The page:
The game takes place within various dioramas for you to poke, prod, explore and pick apart. Usually you’re given a simple puzzle that involves disassembling the scenery, manipulating the townsfolk and allowing Louis to get from A-B. For example, a bridge might be blocked by some snooty art-loving beatniks who you must impress by making a painting of a hot dog. It’s that kind of game.
The story eventually evolves beyond the need for sunflower seeds to deal with more weighty topics about mental health. It manages this just fine but, and I’m aware this is going to make me sound a bit hard-hearted, I’m a bit burnt out on indie games about depression and anxiety.
Compounding this is that Ghost Giant is extremely twee and its irritatingly precocious squeaky-voiced protagonist grated on my nerves. Gameplay-wise it’s competent, but there’s nothing that this does that hasn’t been done better elsewhere.
However, I also watched my housemate play through this and she was entranced from start to finish. This wasn’t just her first experience in VR but the first console video game she’s ever beaten, and it left her smiling, teary-eyed and entranced by the possibilities of the medium.
I guess that means Ghost Giant is a great VR starter game. It allows people to get their VR legs, there’s no pressure, the puzzles are simple and (theoretically at least) it’s charming. But it didn’t do much for me and, mere days after beating it, I can already feel Ghost Giant sliding down the memory hole.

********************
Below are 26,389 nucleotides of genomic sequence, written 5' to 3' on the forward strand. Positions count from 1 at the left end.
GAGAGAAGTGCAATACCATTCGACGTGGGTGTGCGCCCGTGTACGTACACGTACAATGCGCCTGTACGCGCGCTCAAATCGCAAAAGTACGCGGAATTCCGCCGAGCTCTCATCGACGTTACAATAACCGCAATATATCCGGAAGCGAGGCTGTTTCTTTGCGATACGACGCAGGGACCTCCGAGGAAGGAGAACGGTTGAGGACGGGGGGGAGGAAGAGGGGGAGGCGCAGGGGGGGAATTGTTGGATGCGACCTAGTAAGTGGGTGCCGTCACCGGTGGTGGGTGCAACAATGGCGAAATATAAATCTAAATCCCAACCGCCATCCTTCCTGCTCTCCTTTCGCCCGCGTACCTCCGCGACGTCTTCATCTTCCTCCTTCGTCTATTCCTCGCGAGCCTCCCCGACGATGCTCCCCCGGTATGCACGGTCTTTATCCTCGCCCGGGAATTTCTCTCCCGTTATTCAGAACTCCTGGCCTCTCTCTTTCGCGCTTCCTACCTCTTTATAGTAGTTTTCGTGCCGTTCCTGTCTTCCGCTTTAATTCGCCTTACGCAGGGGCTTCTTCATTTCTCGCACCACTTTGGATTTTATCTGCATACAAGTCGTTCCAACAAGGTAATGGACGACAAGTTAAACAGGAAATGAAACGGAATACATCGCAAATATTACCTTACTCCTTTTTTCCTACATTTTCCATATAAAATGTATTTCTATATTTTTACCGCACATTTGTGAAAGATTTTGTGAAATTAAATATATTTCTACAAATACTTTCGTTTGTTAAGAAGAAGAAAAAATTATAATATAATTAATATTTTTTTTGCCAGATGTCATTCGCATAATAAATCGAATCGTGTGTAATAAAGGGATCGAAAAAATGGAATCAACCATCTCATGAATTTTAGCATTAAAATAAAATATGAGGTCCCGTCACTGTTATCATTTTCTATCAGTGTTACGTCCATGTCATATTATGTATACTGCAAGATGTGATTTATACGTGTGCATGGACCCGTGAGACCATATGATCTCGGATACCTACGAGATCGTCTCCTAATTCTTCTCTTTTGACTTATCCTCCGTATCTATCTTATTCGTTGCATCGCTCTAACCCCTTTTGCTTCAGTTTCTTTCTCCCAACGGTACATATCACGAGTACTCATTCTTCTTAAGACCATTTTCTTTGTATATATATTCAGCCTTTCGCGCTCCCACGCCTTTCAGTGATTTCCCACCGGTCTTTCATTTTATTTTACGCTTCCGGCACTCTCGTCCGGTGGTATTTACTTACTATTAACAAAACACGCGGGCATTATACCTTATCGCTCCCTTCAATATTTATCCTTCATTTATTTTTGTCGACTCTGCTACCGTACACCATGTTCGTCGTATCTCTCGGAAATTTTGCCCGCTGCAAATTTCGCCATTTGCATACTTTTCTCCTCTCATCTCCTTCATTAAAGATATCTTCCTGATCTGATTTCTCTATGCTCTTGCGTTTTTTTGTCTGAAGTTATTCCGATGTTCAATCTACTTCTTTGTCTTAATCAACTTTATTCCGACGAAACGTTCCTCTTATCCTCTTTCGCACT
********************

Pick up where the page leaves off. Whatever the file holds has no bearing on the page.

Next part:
I’ve read that there were just a thousand PAL copies of Samba de Amigo released on Dreamcast in the UK. I was lucky enough to own one of those glorious giant yellow boxes and spent many happy hours shaking those plastic red maracas in my student halls (and yes, spending my meager loan on a £75 maraca-based game wasn’t the most financially sound decision).
There’s something quintessentially Sega to bringing out this ludicrous peripheral on an already dying console and I loved every minute of it. But, sadly, I couldn’t countenance carting the thing around from house to house and it ended up on eBay sometime in the mid-2000s.
So when I saw a cheapo copy ofthe 2008 Wii port of Samba de Amigo I figured I’d give it a whirl. After all, I’ve got the Wiimotes, I love rhythm games and how can I go wrong for just a quid?
In an unexpected twist, the Wii port was devised and developed by Borderlands and Aliens: Colonial Marines developer Gearbox Software. Apparently they were fans of the Dreamcast original, recognised that the Wii could handle the game without external peripherals and pitched a remake to Sega. They bit and just a year later Samba De Amigo hit the Wii, where it seems to have done quite well amongst casual players.
At first dance it seems to work well. You can either play with Wiimote and nunchuk or two Wiimotes – I chose the latter because I figured the tracking would be better. In single-player you head through a career gradually unlocking songs and generally gettin’ your mambo on.
As the maracas shook those memories came flooding back. This is a sunkissed technicolor party where everybody is having a good time. Though while playing you’re not watching the dancing in the background, it’s still a real mood-lifter in the middle of a grimmer than usual British winter.